Wednesday, May 17, 2006

Past lives? ... Jack and Jill went up the hill

This morning I started thinking about an online discussion I read a few weeks/months back. It was about this woman who thought her child remembers a past life.

She said that her child was talking about things that he/she couldn't possibly know about, that sounded as though they were based on historical fact. Part of her evidence was that he/she knew the word "pail" and its context, and how would a child be aware of that? (Hence the title of this post :)).

Kids pick up words and context: that's what their brains are most adept at in the early years. It's how they learn language, largely: we don't sit and teach them each and every word, its meaning & usage, one by one.

For the rest, she was fairly vague. But I think it is more probable that influences such as television programmes and books would be incorporated into a child's imaginings than he or she is remembering a past life. I'm not even thinking in terms of documentaries: programmes such as Blue Peter often have historical pieces, and even cartoons can have historical flavouring/language, which a child might pick up on. Examples might be Maid Marian, Dave the Barbarian, even some episodes of Scooby Doo! :D (I'm not saying these are necessarily accurate sources, of course. :)) Children soak up more information than many people seem to give them credit for. Even when they don't appear to be paying attention, you can find they've drawn more from it than you might expect.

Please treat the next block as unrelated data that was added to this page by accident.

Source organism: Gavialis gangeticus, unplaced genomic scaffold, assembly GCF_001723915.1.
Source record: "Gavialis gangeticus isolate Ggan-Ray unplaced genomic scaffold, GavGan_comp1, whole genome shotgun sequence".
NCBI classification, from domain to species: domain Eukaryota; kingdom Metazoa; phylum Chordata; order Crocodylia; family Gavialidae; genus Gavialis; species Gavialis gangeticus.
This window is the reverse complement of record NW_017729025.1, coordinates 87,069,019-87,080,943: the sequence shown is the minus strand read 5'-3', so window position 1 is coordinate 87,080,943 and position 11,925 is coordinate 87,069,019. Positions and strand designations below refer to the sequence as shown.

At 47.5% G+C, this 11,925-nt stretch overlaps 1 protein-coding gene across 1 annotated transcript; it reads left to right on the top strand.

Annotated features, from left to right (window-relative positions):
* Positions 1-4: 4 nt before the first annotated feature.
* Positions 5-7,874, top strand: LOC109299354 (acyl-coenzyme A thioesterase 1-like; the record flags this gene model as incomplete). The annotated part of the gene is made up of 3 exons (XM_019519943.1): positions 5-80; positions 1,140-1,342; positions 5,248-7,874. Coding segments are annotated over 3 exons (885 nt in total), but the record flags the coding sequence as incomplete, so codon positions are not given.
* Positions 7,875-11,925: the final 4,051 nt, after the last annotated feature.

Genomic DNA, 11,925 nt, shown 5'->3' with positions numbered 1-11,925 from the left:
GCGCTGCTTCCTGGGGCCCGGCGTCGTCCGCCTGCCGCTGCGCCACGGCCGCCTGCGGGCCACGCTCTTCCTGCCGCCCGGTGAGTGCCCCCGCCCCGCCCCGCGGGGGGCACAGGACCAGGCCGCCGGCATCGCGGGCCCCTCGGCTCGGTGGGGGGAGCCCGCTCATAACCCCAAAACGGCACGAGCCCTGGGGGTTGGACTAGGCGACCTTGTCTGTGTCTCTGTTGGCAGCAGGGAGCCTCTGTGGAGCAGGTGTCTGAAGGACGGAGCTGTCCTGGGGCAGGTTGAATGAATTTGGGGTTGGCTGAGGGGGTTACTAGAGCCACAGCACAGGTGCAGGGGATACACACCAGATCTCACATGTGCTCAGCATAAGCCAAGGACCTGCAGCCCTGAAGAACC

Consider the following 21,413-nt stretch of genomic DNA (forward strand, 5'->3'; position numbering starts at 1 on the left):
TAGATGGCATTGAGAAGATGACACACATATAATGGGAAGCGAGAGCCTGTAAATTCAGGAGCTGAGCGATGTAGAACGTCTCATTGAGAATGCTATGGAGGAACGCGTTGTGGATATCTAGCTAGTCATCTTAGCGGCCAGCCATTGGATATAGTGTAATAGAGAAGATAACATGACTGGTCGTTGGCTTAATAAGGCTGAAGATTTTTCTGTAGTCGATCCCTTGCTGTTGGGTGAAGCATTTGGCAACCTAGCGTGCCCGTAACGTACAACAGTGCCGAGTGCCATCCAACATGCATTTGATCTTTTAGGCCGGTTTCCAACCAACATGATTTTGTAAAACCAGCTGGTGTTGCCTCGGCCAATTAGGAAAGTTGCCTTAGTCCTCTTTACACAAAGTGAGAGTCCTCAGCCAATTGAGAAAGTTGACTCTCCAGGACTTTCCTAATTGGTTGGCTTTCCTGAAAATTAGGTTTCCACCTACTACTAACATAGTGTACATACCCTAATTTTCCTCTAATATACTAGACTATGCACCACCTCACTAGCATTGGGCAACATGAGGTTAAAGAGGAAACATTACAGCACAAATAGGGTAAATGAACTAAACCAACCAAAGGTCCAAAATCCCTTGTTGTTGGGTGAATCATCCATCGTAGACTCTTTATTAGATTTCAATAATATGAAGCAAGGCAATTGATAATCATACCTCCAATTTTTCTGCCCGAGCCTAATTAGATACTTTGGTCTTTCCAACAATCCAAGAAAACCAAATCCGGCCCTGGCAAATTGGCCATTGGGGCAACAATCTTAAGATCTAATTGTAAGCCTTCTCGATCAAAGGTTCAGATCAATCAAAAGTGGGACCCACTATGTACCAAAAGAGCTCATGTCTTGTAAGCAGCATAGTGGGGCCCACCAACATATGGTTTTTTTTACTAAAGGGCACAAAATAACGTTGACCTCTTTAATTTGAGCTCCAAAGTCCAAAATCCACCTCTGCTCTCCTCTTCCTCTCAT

Most books of nursery rhymes will have a particularly well-known set of verses and probably illustrations of a pair of accident-prone children with their bucket.


Some time ago I watched this programme which had Toyah Wilcox going through regression to revisit a past life. Her memories were very clear to her of being an anchoress.

"In the middle ages an Anchoress was a woman who lived in a small, sealed room inside a church; she would have visual access to the Sanctuary and to Holy Communion. Usually there was also a small side window at which she could converse with visitors, receive foods, etc. Usually an Anchorite was rather a mystical and wise sort of person, steeped in prayer."

Toyah seemed very much convinced by her "memories" as they were so specific and an anchoress is quite an unfamiliar term. She was very emotional as she recounted being forced into seclusion (which would not really fit with being an anchoress, as it would be a religious choice of a hermit-type lifestyle, not something someone would be forced to do. After all, what wisdom and holiness would you expect from someone walled up against their will & screaming to be set free?) So it all seems pretty powerful.

Up until the point you are told she actually had a part in the Anchoress, a 1993 film.

Her explanation, when reminded of this role, (which she had apparently forgotten), was that perhaps she had been drawn to the role because of her past life.

Or maybe her imagination just went to town.

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